Austerity measures, ironically, have resulted in an inability to keep track of the changes: Stats Can used to provide detailed, comprehensive data on salaries and employment at all levels of government; now we can’t tell where, or how deep, the cuts have been.Related reading from Jonathon Gatehouse: When science goes silent Disappearing data is only one part of a larger narrative of a degradation of knowledge—one that extends from federal scientists being prevented from talking about their research on topics as mundane as snow to the Truth and Reconciliation Commission being forced to take the federal government to court to obtain documents that should have been available under Access to Information.The situation has descended into farce: Library and Archives Canada (LAC), entrusted with preserving historic papers, books, photographs, paintings, film and artifacts, was so eroded by cuts that, a few years ago, author Jane Urquhart was unable to access her own papers, donated to LAC in the 1990s.
When told that his small Prairie town had, in profound ways, fallen off the statistical map of Canada, Walter Streelasky, mayor of Melville, Sask., is incredulous.
Streelasky had no idea Melville had been rendered a “statistical ghost town” after the mandatory long-form census was cut in 2010, and fewer than 50 per cent of the one third of Melville’s 4,500 residents who got the voluntary National Household Survey that replaced it in 2011 completed the form. We know how many people live there, but nothing about them—where they work, their education levels, whether they’re married, single or divorced, how many are immigrants, how many are unemployed, how many live in poverty.
Melville’s numbers, then, aren’t factored into Canadian employment numbers or divorce rates or poverty rates.
According to , the high non-response rate in the province resulted in “no socioeconomic statistics about the populations in about one-half of Saskatchewan communities.” Nationally, we’re missing similar data on 20 per cent of Stats Can’s 4,556 “census subdivisions,” making a fifth of Canada’s recognized communities statistical dead zones.
“To be dropped off the face of the Earth is pretty frightening,” says Streelasky, noting that Melville appears very much alive from his office: “We can smell the wildfires burning.” He plans to discuss the situation with his MP: “It’s the obligation of the federal government to make national data collection as complete as possible.” Towns like Melville are far from the only entities vanishing from official Canadian records.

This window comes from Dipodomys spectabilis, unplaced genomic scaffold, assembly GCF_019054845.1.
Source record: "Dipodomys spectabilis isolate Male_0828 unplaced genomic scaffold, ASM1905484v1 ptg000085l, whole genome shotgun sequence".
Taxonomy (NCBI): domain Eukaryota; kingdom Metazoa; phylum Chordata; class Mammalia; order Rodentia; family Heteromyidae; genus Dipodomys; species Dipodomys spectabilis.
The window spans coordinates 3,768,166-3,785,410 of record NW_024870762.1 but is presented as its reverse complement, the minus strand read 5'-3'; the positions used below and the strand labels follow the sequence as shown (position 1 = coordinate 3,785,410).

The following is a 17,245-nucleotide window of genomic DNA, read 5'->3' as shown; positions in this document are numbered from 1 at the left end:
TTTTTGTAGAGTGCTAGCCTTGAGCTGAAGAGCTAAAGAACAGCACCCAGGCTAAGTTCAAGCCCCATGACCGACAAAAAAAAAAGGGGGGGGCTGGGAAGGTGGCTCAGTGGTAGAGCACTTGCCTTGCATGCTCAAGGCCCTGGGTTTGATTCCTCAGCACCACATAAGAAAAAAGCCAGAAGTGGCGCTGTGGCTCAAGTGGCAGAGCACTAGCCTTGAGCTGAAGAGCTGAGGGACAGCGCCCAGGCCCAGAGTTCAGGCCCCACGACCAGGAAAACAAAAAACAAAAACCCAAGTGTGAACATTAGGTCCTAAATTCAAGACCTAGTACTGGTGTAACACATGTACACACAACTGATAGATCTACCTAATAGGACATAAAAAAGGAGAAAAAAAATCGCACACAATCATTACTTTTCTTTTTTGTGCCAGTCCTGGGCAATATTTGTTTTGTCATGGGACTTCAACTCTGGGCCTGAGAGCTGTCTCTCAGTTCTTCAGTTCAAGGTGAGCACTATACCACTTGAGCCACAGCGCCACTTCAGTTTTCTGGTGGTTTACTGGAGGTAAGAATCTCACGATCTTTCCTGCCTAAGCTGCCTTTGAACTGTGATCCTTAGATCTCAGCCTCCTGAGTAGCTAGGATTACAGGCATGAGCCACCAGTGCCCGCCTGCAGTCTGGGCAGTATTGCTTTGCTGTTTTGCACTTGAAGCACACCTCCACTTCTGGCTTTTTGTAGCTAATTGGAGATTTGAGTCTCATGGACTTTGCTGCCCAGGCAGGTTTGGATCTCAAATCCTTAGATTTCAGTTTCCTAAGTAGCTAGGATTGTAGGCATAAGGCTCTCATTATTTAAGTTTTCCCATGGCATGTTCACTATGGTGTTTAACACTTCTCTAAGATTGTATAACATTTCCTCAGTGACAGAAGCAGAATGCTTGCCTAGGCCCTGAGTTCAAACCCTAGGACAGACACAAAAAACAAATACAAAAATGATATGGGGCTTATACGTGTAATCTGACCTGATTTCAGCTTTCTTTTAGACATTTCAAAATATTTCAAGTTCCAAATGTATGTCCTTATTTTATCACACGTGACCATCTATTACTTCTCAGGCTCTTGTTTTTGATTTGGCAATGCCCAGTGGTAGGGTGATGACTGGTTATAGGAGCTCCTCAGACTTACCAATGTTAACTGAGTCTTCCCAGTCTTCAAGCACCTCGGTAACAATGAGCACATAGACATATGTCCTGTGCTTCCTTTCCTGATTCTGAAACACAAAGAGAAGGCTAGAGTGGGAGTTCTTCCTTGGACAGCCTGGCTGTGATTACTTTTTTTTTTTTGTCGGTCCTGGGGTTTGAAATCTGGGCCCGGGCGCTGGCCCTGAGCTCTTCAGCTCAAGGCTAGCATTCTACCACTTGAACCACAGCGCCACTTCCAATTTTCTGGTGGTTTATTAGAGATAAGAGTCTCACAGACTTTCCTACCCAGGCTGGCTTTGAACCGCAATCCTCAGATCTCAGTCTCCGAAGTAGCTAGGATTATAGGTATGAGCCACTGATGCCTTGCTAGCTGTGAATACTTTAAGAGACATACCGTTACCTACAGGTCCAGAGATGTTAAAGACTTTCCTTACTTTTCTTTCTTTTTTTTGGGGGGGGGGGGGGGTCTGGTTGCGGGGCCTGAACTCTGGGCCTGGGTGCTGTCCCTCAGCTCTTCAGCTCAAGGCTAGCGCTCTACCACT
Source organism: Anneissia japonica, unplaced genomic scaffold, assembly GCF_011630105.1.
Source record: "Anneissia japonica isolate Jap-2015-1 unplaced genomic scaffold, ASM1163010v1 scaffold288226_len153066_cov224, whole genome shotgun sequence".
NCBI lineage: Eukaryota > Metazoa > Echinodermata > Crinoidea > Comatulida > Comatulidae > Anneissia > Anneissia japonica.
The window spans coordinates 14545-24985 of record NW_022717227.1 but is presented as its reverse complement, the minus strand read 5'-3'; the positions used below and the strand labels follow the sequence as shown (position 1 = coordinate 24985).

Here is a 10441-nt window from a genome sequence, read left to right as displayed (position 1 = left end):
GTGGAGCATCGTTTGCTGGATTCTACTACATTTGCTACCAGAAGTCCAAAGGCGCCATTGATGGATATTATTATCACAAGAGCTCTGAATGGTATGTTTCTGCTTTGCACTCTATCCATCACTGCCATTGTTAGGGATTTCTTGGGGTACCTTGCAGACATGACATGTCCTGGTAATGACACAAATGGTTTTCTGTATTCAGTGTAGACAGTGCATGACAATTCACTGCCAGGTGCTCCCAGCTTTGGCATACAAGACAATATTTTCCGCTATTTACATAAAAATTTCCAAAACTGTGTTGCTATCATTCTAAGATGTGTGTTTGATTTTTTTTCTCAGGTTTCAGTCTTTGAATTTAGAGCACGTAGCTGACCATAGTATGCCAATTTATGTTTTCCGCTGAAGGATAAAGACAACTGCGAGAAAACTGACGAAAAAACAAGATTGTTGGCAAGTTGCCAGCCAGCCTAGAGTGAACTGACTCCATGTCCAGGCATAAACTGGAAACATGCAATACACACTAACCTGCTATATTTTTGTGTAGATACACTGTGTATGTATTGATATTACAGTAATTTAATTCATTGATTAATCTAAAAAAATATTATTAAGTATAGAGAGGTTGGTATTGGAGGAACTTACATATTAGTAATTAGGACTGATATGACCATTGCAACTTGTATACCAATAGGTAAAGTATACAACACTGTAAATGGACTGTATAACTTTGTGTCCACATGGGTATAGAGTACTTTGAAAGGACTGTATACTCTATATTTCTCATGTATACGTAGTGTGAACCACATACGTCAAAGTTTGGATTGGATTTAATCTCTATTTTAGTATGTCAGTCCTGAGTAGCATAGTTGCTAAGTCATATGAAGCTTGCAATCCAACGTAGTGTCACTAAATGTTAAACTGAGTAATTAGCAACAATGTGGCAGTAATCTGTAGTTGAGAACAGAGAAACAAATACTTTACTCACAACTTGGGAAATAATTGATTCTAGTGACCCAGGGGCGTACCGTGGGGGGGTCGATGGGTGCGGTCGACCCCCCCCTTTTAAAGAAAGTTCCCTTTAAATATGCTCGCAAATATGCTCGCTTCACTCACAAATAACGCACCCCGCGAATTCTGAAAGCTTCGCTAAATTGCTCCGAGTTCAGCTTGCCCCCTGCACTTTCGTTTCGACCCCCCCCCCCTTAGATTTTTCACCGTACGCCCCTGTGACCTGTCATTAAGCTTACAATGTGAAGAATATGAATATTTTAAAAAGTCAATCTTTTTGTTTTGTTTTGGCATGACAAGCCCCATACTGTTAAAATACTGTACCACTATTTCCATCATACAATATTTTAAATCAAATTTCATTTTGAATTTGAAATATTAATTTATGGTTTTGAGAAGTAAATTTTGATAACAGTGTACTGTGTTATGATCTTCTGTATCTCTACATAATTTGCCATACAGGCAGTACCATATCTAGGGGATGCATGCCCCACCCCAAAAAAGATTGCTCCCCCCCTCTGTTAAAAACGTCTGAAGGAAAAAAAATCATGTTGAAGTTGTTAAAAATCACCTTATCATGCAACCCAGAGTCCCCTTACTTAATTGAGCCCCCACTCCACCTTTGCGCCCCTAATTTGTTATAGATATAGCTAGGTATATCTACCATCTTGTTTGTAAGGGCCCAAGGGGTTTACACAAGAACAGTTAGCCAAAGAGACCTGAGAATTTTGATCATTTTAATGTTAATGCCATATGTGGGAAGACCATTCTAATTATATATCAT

Physicist Raymond Hoff, who published more than 50 reports on air pollution in transport and toxic chemicals in the Great Lakes—including pioneering work on acid rain—at Environment Canada between 19, doesn’t seem to exist, either.
“Nothing comes up when I type my name into the search engine on [Environment Canada’s] website,” says Hoff, now a professor emeritus at the University of Maryland.
Also gone are internal reports on the oil sands experiments of the 1970s. Now, the people who need to protect Canada’s environment can’t get access.” Protecting Canadians’ access to data is why Sam-Chin Li, a government information librarian at the University of Toronto, worked late into the night with colleagues in February 2013, frantically trying to archive the federal Aboriginal Canada portal before it disappeared on Feb. The decision to kill the site, which had thousands of links to resources for Aboriginal people, had been announced quietly weeks before; the librarians had only days to train with web-harvesting software.
The need for such efforts has taken on new urgency since 2014, says Li, when some 1,500 websites were centralized into one, with more than 60 per cent of content shed.
Now that reporting has switched from print to digital only, government information can be altered or deleted without notice, she says.
(One example: In October 2012, the word “environment” disappeared entirely from the section of the Transport Canada website discussing the Navigable Waters Protection Act.) Stories about government data and historical records being deleted, burned—even tossed into Dumpsters—have become so common in recent years that many Canadians may feel inured to them.